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Female Woes In Delhi's Slums Find A Messiah

Female Woes In Delhi's Slums Find A Messiah
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Every morning, with the coming dawn, she emerges like a ray of hope. Amidst the squalor and filth of Delhi’s Muslim-dominated resettlement colonies in Neb Sarai, Nangloi, Nand Nagari, Jwalapuri and Nizamuddin, the frail figure of Reena Banerjee is a welcome sight. For, among these shanties which house thousands of families, Reena does almost anything and everything she can to alleviate some of the neglect and misery.

A trained social worker from the National Institute of Planning and Child Development, Reena’s first brush with life in the shanties came a few years ago. She’d accompanied a rape victim to the Nand Nagari police station to lodge a complaint, but instead was hounded out. Faced with this routine government apathy, Reena didn’t return to the police station. She quietly called a few journalists and narrated the tale of horror. The next day, the accused were arrested. It was this incident which led Banerjee to become increasingly involved in the shanties, seeking out other cases of such hapless young women.

Reena became more and more concerned with the problems of Muslim women and felt the strong urge to save young girls from marital violence. Says she, "Most girls were pulled out of school once they attained puberty and were forced into household work. As an act of final responsibility, parents got the girls married off. However, most of these girls were tortured and sent back with a new-born baby often with demands of more dowry. My request to Shakti Shalini, an organisation I’d then joined, to start a centre to help these girls was turned down.

"Then, with the token money of Rs 1 lakh from the Unnati Foundation, Reena along with the present president of Nav Srishti, Shahjahan Apa, whose daughter was one of many dowry victims, started the Nav Srishti on October 2, 1994. The NGO opened its first centre in Nangloi-which has 10,000 families-by renting a premises for Rs 300. A year later, a second centre was inaugurated at Neb Serai. In six years Reena has drawn up many programmes to help the girls in these colonies. "In order to curb the large number of school dropouts, we started programmes in primary education, non-formal education for those who’d never been to schools and remedial education for weak students," says Reena, who’s also completed her post-graduation in Hindi from Allahabad University through a correspondence course.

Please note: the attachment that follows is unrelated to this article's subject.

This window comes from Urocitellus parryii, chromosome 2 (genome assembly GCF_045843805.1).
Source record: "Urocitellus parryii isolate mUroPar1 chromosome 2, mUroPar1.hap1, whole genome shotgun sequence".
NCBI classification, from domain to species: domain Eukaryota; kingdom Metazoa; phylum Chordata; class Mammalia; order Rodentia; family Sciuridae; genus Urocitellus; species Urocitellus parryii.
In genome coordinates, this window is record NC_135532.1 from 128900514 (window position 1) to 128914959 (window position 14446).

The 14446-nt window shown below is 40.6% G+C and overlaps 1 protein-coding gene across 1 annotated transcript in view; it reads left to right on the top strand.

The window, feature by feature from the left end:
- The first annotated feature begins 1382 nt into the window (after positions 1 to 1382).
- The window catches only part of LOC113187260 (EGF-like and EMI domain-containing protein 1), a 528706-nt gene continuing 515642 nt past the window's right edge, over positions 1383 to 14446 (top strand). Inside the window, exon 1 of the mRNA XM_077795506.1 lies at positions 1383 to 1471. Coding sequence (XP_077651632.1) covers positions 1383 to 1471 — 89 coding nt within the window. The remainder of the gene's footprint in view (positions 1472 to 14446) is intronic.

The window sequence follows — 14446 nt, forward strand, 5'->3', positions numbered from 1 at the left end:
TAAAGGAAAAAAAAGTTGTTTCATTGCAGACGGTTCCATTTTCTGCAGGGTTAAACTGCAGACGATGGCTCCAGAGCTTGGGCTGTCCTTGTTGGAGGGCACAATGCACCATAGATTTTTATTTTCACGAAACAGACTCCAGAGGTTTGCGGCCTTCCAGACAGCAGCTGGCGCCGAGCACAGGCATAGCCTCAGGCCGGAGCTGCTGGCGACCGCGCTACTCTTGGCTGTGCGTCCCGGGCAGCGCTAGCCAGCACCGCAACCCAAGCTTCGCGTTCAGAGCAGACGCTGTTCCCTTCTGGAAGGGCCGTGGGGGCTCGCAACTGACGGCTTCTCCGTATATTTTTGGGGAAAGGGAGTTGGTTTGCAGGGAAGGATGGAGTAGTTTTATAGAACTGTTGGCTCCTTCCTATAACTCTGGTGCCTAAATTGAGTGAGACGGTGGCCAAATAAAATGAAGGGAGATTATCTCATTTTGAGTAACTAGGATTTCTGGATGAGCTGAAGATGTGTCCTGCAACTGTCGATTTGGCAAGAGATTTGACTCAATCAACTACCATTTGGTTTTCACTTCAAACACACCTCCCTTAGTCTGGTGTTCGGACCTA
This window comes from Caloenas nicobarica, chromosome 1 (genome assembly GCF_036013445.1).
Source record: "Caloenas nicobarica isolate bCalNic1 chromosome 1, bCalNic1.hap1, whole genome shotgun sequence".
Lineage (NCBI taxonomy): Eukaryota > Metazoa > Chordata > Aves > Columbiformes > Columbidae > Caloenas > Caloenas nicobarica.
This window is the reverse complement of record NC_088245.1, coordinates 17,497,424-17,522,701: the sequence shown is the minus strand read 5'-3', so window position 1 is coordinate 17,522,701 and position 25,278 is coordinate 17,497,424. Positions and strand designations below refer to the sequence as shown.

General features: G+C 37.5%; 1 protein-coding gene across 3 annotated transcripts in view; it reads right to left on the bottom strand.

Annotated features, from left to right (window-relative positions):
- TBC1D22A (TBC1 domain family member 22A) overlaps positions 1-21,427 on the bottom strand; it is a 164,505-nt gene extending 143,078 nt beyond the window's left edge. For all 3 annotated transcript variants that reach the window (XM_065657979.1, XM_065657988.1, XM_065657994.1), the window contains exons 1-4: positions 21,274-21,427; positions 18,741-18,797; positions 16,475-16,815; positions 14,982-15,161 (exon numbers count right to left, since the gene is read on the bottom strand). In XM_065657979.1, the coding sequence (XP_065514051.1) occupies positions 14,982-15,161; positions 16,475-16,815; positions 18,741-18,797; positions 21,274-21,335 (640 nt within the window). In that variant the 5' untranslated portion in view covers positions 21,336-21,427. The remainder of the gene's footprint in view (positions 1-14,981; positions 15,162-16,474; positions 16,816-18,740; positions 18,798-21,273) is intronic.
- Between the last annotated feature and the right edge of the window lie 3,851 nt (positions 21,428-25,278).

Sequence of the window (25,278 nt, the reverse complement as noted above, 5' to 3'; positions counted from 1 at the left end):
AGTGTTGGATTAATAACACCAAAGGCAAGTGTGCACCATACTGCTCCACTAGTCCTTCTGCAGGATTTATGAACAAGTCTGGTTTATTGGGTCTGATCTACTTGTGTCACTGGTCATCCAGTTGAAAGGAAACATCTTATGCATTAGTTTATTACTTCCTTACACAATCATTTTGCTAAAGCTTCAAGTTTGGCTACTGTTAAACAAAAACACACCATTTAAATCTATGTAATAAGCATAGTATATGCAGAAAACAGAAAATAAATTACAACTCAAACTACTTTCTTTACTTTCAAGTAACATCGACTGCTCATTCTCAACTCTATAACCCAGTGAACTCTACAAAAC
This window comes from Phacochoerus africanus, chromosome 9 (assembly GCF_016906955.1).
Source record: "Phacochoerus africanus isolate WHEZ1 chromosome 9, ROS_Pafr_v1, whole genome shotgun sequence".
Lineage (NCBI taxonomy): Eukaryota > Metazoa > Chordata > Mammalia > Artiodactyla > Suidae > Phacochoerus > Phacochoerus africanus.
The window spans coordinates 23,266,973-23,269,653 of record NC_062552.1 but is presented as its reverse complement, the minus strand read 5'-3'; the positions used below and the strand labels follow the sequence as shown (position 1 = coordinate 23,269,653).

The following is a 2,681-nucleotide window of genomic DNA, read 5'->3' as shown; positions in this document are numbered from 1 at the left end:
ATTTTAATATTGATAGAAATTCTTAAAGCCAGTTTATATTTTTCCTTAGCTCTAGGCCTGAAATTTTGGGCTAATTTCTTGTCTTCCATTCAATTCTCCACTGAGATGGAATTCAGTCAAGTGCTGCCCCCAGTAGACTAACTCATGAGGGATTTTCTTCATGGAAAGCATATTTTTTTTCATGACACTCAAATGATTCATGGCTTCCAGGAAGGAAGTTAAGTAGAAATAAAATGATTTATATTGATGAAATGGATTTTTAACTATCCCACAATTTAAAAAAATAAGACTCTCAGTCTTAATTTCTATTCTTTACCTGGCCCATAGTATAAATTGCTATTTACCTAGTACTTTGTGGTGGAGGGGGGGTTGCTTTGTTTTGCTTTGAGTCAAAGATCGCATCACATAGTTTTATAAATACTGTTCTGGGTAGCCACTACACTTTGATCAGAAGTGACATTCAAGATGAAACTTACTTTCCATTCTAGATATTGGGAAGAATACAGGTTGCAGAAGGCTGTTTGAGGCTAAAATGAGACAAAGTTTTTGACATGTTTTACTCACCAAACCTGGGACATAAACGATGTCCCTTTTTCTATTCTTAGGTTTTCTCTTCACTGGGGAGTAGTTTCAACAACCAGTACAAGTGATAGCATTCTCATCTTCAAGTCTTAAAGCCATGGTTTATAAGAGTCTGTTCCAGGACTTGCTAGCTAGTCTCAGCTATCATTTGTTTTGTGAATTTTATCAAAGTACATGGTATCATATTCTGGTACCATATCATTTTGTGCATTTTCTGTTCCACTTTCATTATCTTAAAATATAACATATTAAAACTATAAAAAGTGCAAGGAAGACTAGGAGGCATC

The work was tough, and within a year of getting off the ground, Nav Srishti was facing a financial crunch. However, timely help from Child Relief and You, Rajiv Gandhi Foundation, Central Social Welfare Board and National Foundation of India ensured projects didn’t die prematurely. Initially, many people were hesitant to send their girls to these centres. But Reena’s linguistic skills came in handy, what with many residents hailing from West Bengal, Bangladesh and Nepal. Other residents were convinced about the benefits of female education by Shahjahan Apa.

Nav Srishti has given new hope to many. Rehana, whose 15-year-old sister was tortured to death by her in-laws, now earns enough for survival courtesy the beautician training she got from the NGO. The tailoring-sweater knitting course helped Nisha, 15, not only to sew and knit for her family but also secure orders from local tailors. Now, Nisha and her seven siblings-who earlier were subjected to beatings by their alcoholic father-are in a position to get a formal education. In fact, realising the importance of information technology, 10 girls from Nav Srishti are enrolled in a free computer course at a centre run by the Delhi School of Social Work. The NGO also tries to help promising students and rewards them financially.

A year ago Reena floated the idea of a cooperative bank for Srishti activists who were asked to deposit Rs 30 every month. The money is used to provide loans of up to Rs 3,000 to start some business. So far about Rs 50,000 has been handed out as loans, and as Reena proudly points out, "There’s a 100 per cent recovery on these loans." While much remains to be done yet, Reena believes that together they’ll see things through. Nav Srishti’s address is: House No 447, Neb Sarai, Delhi 110068; phone: 652 1410.

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